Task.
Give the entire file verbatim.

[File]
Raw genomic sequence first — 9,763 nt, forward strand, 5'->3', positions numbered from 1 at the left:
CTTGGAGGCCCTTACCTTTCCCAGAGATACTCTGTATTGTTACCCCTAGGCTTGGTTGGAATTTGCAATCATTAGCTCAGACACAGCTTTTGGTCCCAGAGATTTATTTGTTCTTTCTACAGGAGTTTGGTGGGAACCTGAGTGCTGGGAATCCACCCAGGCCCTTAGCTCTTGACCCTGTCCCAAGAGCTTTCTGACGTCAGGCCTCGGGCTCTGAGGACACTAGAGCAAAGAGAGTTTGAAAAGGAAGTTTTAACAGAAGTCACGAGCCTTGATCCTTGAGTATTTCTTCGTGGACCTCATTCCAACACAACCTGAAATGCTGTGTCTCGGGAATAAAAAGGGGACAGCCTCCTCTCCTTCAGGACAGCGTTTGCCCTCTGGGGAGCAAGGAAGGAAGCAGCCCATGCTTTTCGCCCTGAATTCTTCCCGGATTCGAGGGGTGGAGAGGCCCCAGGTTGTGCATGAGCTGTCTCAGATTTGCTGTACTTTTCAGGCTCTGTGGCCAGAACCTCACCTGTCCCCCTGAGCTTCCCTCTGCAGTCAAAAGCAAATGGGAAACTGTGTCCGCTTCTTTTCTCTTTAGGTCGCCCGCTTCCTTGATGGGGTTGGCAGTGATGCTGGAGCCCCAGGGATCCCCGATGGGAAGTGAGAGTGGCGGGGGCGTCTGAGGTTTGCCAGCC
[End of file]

Raw genomic sequence first — 9,763 nt, forward strand, 5'->3', positions numbered from 1 at the left:
CTTGGAGGCCCTTACCTTTCCCAGAGATACTCTGTATTGTTACCCCTAGGCTTGGTTGGAATTTGCAATCATTAGCTCAGACACAGCTTTTGGTCCCAGAGATTTATTTGTTCTTTCTACAGGAGTTTGGTGGGAACCTGAGTGCTGGGAATCCACCCAGGCCCTTAGCTCTTGACCCTGTCCCAAGAGCTTTCTGACGTCAGGCCTCGGGCTCTGAGGACACTAGAGCAAAGAGAGTTTGAAAAGGAAGTTTTAACAGAAGTCACGAGCCTTGATCCTTGAGTATTTCTTCGTGGACCTCATTCCAACACAACCTGAAATGCTGTGTCTCGGGAATAAAAAGGGGACAGCCTCCTCTCCTTCAGGACAGCGTTTGCCCTCTGGGGAGCAAGGAAGGAAGCAGCCCATGCTTTTCGCCCTGAATTCTTCCCGGATTCGAGGGGTGGAGAGGCCCCAGGTTGTGCATGAGCTGTCTCAGATTTGCTGTACTTTTCAGGCTCTGTGGCCAGAACCTCACCTGTCCCCCTGAGCTTCCCTCTGCAGTCAAAAGCAAATGGGAAACTGTGTCCGCTTCTTTTCTCTTTAGGTCGCCCGCTTCCTTGATGGGGTTGGCAGTGATGCTGGAGCCCCAGGGATCCCCGATGGGAAGTGAGAGTGGCGGGGGCGTCTGAGGTTTGCCAGCC